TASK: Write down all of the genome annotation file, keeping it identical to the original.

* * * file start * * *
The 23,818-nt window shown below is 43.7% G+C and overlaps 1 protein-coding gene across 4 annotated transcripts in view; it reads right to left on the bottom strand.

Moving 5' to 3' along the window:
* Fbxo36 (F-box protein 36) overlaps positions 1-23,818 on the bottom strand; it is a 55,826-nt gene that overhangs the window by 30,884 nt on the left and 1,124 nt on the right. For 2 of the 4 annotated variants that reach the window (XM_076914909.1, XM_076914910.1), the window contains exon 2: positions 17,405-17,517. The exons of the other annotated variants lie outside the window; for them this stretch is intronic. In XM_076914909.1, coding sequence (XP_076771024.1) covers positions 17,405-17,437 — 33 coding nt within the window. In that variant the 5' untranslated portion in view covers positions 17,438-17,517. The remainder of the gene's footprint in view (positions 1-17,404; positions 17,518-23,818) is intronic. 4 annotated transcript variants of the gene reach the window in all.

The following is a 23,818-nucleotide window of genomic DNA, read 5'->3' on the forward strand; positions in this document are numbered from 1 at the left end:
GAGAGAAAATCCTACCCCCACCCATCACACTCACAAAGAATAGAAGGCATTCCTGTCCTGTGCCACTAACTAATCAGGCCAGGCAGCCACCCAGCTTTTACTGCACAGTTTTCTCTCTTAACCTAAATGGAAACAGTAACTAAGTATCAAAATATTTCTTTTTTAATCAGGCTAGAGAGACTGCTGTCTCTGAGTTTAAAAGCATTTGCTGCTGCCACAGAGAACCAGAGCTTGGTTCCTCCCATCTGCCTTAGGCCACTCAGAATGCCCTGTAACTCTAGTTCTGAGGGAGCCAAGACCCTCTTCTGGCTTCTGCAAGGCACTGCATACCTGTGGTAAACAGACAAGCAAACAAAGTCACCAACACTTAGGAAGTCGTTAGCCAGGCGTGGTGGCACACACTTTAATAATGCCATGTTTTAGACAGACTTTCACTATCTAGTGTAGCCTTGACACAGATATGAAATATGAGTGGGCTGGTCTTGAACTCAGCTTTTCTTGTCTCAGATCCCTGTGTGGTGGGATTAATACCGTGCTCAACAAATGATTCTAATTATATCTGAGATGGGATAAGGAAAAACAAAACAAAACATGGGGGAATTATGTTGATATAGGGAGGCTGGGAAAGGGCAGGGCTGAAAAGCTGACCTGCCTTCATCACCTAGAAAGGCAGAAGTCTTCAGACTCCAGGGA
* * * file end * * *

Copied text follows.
The 23,818-nt window shown below is 43.7% G+C and overlaps 1 protein-coding gene across 4 annotated transcripts in view; it reads right to left on the bottom strand.

Moving 5' to 3' along the window:
* Fbxo36 (F-box protein 36) overlaps positions 1-23,818 on the bottom strand; it is a 55,826-nt gene that overhangs the window by 30,884 nt on the left and 1,124 nt on the right. For 2 of the 4 annotated variants that reach the window (XM_076914909.1, XM_076914910.1), the window contains exon 2: positions 17,405-17,517. The exons of the other annotated variants lie outside the window; for them this stretch is intronic. In XM_076914909.1, coding sequence (XP_076771024.1) covers positions 17,405-17,437 — 33 coding nt within the window. In that variant the 5' untranslated portion in view covers positions 17,438-17,517. The remainder of the gene's footprint in view (positions 1-17,404; positions 17,518-23,818) is intronic. 4 annotated transcript variants of the gene reach the window in all.

The following is a 23,818-nucleotide window of genomic DNA, read 5'->3' on the forward strand; positions in this document are numbered from 1 at the left end:
GAGAGAAAATCCTACCCCCACCCATCACACTCACAAAGAATAGAAGGCATTCCTGTCCTGTGCCACTAACTAATCAGGCCAGGCAGCCACCCAGCTTTTACTGCACAGTTTTCTCTCTTAACCTAAATGGAAACAGTAACTAAGTATCAAAATATTTCTTTTTTAATCAGGCTAGAGAGACTGCTGTCTCTGAGTTTAAAAGCATTTGCTGCTGCCACAGAGAACCAGAGCTTGGTTCCTCCCATCTGCCTTAGGCCACTCAGAATGCCCTGTAACTCTAGTTCTGAGGGAGCCAAGACCCTCTTCTGGCTTCTGCAAGGCACTGCATACCTGTGGTAAACAGACAAGCAAACAAAGTCACCAACACTTAGGAAGTCGTTAGCCAGGCGTGGTGGCACACACTTTAATAATGCCATGTTTTAGACAGACTTTCACTATCTAGTGTAGCCTTGACACAGATATGAAATATGAGTGGGCTGGTCTTGAACTCAGCTTTTCTTGTCTCAGATCCCTGTGTGGTGGGATTAATACCGTGCTCAACAAATGATTCTAATTATATCTGAGATGGGATAAGGAAAAACAAAACAAAACATGGGGGAATTATGTTGATATAGGGAGGCTGGGAAAGGGCAGGGCTGAAAAGCTGACCTGCCTTCATCACCTAGAAAGGCAGAAGTCTTCAGACTCCAGGGA